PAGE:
Post by the Husband, Pictures by A & A. Suryadi
“And when he had said these things, he took bread, and giving thanks to God in the presence of all, he broke it and began to eat.”
“But striking a reef, they ran the vessel aground. The bow stuck and remained immovable, and the stern was being broken up by the surf.”
Paul had chosen to give up his freedom to be a prisoner for the sake of fulfilling God’s calling in His life.
He was specifically called to bring the Gospel from Jerusalem to Rome.
Despite his pure intentions and complete devotion to the cause, the story of the shipwreck outlines a journey of several long months that seems to end in calamity.
The journey that was supposed to take Paul to Rome had had so many problems that one would genuinely wonder if indeed it was God’s will for Paul to go in the first place!
But as we see, we can’t determine if Paul was within the centre of God’s will by our own worldly measurements, our natural understanding.
We would have falsely concluded that the shipwreck was an indication that the whole journey was a big mistake, which was actually not the case.
Likewise, in hearing God’s voice for our own lives, we may be tempted to question if something is within God’s will or not by how smooth-sailing and problem-free the journey is, which is not what the Bible teaches the Christian life to be.
Many times we may measure success with indicators such as:
1. Efficiency – ie. ‘how much effort it takes to get something done’.
So the argument goes like this: ‘if the outcome seems to be taking far too much energy, surely we are going about it wrong’. For instance, if we are spending 3 hours a week to disciple one person for 1 year, that would surely seem inefficient vs spending 3 hours a week discipling 10 people.
Yet, Jesus seemed to defy all measures of efficiency.
One would have to question why He ‘wasted’ 30 years of His life before entering into ministry.
Surely he could have rounded up more than 12 disciples by the end of 33 years of life? Why not start a mega church? He could have had 12000 disciples if he had just been more efficient?
But those 12 were enough to turn the world upside down and marked the course of history altogether!
Or what about the fact that Jesus spent 40 days in the desert being tempted by the devil -why not 40 hours, we might question. Surely there could have been a quicker method?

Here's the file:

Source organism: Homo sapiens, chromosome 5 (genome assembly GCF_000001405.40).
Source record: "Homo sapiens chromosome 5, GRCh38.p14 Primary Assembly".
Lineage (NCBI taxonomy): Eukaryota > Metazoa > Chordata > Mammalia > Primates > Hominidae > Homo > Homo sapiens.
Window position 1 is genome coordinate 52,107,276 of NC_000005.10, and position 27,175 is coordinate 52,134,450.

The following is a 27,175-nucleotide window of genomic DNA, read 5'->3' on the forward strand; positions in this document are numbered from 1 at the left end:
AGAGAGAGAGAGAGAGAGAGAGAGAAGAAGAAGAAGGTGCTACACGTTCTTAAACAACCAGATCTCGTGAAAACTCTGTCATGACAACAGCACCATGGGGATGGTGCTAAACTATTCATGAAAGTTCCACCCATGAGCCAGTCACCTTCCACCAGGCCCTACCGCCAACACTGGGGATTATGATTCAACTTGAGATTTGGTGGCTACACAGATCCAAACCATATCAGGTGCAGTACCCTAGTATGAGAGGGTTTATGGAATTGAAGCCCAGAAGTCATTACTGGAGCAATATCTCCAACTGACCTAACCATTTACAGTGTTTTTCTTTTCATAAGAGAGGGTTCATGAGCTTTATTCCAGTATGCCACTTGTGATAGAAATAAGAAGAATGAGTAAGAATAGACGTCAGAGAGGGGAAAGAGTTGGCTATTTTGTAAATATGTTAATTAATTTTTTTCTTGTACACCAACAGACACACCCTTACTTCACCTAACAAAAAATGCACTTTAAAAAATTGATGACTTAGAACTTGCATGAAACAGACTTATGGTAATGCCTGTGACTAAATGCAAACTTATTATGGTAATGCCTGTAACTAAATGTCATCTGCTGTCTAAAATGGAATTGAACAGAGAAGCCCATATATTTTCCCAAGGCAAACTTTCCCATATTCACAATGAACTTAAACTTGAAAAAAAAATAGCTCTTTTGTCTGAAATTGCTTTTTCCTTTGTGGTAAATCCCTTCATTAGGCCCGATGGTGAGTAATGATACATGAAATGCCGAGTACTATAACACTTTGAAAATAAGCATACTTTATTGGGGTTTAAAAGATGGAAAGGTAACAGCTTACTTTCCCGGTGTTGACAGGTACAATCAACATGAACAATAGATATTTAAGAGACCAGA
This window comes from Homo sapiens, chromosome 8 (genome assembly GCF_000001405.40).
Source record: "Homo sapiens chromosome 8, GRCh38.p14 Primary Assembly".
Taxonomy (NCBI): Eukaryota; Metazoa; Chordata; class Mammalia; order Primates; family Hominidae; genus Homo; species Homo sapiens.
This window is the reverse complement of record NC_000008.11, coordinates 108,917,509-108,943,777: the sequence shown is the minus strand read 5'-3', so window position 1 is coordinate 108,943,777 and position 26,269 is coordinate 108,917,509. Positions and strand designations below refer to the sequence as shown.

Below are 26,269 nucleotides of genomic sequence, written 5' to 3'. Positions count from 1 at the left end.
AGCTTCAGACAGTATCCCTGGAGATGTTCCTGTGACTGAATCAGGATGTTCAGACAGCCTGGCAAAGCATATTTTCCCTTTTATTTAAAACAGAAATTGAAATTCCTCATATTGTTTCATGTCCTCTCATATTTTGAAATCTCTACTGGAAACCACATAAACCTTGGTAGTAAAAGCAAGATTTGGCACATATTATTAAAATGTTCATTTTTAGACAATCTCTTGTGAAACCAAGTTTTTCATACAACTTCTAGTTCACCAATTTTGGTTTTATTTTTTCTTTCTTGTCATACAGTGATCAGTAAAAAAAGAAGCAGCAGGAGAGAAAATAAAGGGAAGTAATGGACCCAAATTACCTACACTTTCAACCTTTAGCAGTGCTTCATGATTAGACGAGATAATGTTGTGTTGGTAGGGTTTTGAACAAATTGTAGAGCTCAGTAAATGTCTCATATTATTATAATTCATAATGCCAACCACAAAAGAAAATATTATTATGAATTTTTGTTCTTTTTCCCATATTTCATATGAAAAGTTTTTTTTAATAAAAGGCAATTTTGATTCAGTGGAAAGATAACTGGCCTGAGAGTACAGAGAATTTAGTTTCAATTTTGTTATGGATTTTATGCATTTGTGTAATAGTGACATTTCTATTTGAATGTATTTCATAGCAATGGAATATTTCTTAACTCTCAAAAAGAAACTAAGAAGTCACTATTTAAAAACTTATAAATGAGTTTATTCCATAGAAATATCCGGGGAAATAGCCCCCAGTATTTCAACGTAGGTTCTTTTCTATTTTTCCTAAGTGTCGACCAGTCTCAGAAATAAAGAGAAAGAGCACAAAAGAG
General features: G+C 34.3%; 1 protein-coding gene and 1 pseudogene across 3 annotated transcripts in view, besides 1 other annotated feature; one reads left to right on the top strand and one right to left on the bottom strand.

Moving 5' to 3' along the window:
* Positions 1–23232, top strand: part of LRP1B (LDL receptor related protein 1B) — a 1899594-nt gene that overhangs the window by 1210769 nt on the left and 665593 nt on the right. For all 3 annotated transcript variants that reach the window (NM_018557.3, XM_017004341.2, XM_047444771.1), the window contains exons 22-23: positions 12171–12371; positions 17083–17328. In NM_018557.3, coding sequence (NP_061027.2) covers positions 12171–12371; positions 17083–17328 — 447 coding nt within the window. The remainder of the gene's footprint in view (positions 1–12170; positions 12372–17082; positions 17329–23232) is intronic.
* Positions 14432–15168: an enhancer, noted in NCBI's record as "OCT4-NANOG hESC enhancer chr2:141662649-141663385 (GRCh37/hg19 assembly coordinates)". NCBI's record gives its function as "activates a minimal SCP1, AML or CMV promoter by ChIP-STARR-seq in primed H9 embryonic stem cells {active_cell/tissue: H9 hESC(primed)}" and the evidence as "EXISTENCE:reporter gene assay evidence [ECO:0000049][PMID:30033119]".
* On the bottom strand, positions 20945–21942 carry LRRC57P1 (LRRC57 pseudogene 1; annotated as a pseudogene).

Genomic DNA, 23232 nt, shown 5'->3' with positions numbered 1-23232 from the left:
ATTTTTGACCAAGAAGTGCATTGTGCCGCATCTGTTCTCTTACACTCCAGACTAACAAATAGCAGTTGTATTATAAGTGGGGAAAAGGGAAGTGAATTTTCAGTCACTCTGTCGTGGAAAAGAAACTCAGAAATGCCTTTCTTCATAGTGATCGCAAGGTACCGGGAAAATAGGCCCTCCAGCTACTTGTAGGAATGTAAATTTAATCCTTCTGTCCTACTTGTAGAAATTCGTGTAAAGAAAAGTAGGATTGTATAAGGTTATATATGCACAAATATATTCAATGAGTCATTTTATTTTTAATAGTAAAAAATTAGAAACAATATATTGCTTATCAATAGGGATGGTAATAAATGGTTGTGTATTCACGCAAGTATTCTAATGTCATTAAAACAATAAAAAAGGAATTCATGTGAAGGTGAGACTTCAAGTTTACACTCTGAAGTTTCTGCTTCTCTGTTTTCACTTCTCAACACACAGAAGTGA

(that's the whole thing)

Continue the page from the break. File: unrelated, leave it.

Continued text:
And also, why did Jesus spend 3 years teaching Judas, who would later betray him, or why did he waste time talking to thousands of people, most of whom did not believe him?
Now Paul spent 6 months on a boat seemingly going nowhere.
He could have gotten to Rome a lot quicker to preach the gospel. Yet, God allowed months and months to pass. Had Paul really heard right? Or had God led him wrong?
Naturally, we want to measure our productiveness using human scales. Perhaps our equation would look something like this:
Effort x Time = N.
(Where N is the desired outcome, eg. Number of people saved, or some measurable increase in spirituality).
Yet the Bible is full of examples of God doing things in ways that seem rather inefficient in human standards, and yet achieve EVERYTHING God wants to achieve.
The word “difficulty” was described with phrases like “the winds were against us”, “the wind did not allow us to go farther”, and ” (we) sailed slowly” which all describe a very long, inefficient journey.
There was no smooth sailing for Paul despite his explicit obedience to God.
This is the point: if we are to measure our obedience to God based on what is happening around us and how smooth everything is running, we could become sorely mistaken.
The path to hell is often very smooth, whereas the path to heaven may have many mountains along its way.
2. Cooperation – ie ‘if God were to tell me to do something, surely people around me would cooperate with me’.
It really was going from bad to worse.
The people on the boat refused to listen to Paul when he said that the journey was going to be dangerous and that they should not persist.
The sailors wanted to jump off the ship and the soldiers wanted to kill the prisoners, one of which was Paul.
With that much conflict, was this really God’s will? Why would God allow all this conflict?